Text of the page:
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Privacy Law and Policy Reporter

Privacy Law and Policy Reporter (PLPR)
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Greenleaf, Graham --- "Inquiry: Disclosure of suicide records (BC)" [1994] PrivLawPRpr 130; (1994) 1(9) Privacy Law & Policy Reporter 172

Inquiry: Disclosure of suicide records (BC)

Information and Privacy Commissioner, British Columbia (Commissioner Flaherty), Inquiry re: A request by the Province for access to suicide records held by the Ministry of Health and the Ministry Responsible for Seniors Order No 27-1994, 24 October 1994

Freedom of Information and Protection of Privacy Act (BC) - records concerning suicide - privacy of deceased persons - s 22 unreasonable invasion of privacy

A newspaper reporter requested the Ministry of Health to provide access to all records relating to the suicide of a resident of an Adolescent Treatment Centre (patient X, the third party), including patient X's diary. The Ministry decided to withhold or sever most of the records, so the reporter requested a review by the Commissioner.

The issue under s 22 was whether the requested disclosures would constitute an unreasonable invasion of privacy. The applicant has the burden of proof that it would not (s 57(2)).

The Commissioner held that patient X's privacy rights 'survive her death substantially intact', rejecting the view that a person's privacy interests are diminished by their death. This was supported by the definition of 'personal information' in the Act ('recorded information about an identifiable individual') which does not require such an individual to be alive, and by

reg 323/93 which provides that a deceased person's 'nearest relative or personal representative' can exercise their access and correction rights. He was also concerned with the privacy rights of her surviving family, relatives and other care-givers.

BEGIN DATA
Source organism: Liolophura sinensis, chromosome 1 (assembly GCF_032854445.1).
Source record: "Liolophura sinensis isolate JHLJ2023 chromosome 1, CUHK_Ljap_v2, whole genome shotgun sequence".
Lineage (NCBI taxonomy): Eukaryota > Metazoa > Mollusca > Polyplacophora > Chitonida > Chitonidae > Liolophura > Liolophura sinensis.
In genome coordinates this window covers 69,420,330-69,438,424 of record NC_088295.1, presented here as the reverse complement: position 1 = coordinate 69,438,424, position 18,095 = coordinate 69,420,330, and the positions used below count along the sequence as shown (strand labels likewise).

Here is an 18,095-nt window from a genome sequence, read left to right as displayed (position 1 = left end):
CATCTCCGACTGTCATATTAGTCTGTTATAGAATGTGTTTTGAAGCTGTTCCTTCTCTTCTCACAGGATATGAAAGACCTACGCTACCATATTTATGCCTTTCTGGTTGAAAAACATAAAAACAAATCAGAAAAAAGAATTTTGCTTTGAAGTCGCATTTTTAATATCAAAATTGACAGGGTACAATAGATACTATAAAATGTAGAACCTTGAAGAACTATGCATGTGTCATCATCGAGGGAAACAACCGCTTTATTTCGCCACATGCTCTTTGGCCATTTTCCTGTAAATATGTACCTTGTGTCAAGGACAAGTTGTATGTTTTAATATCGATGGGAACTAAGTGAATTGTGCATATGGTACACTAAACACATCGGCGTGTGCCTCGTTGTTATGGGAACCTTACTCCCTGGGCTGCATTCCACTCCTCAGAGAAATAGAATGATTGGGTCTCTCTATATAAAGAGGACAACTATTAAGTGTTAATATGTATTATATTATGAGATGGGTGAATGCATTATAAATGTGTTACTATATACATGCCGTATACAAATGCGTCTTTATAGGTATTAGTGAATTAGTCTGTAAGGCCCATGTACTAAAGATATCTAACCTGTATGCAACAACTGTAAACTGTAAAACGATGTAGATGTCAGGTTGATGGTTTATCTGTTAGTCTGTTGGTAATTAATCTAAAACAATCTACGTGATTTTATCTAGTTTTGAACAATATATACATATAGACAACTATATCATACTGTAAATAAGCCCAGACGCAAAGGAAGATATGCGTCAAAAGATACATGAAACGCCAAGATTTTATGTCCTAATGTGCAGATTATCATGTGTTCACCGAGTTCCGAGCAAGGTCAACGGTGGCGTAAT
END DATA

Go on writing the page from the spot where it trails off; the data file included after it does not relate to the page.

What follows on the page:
The Commissioner considered that, under s 22, he had to balance X's privacy rights against the desirability of subjecting the activities of the Ministry to public scrutiny. He considered that this latter interest required more disclosure than the Ministry had previously made of 'the treatment and handling of her case and the quality and level of care provided to her, particularly in light of his reading of parts of her diary'. Such interests did not justify the disclosure of her diary, 'because of its intimate nature and patient X's expectations of confidentiality in writing it'. The public interest did justify disclosure of other records, but not those relating to her 'core zone of privacy [which] consists of her behaviour, her feelings, her therapy sessions, her medical diagnosis, and her innermost thoughts that might be revealed through her diaries and other record's. On the other hand, 'general remarks about patient X's behaviour, actions, interactions with staff and external events leading up to her death serve to subject to public scrutiny the level of care and treatment that patient X received from the Ministry, which is the goal of the applicant'. He proposed to edit the documents for disclosure in light of these criteria.


The situation in some Australian FOI and Privacy Acts in relation to deceased persons is similar to that in British Columbia. For example, the Privacy Act 1988 (Cth) has a similar definition of 'personal information', and Tasmania's FOI Act has explicit provision for next-of-kin and others to exercise a deceased person's rights (see Legislation and Guidelines this issue) (1 PLPR 175).

Graham Greenleaf

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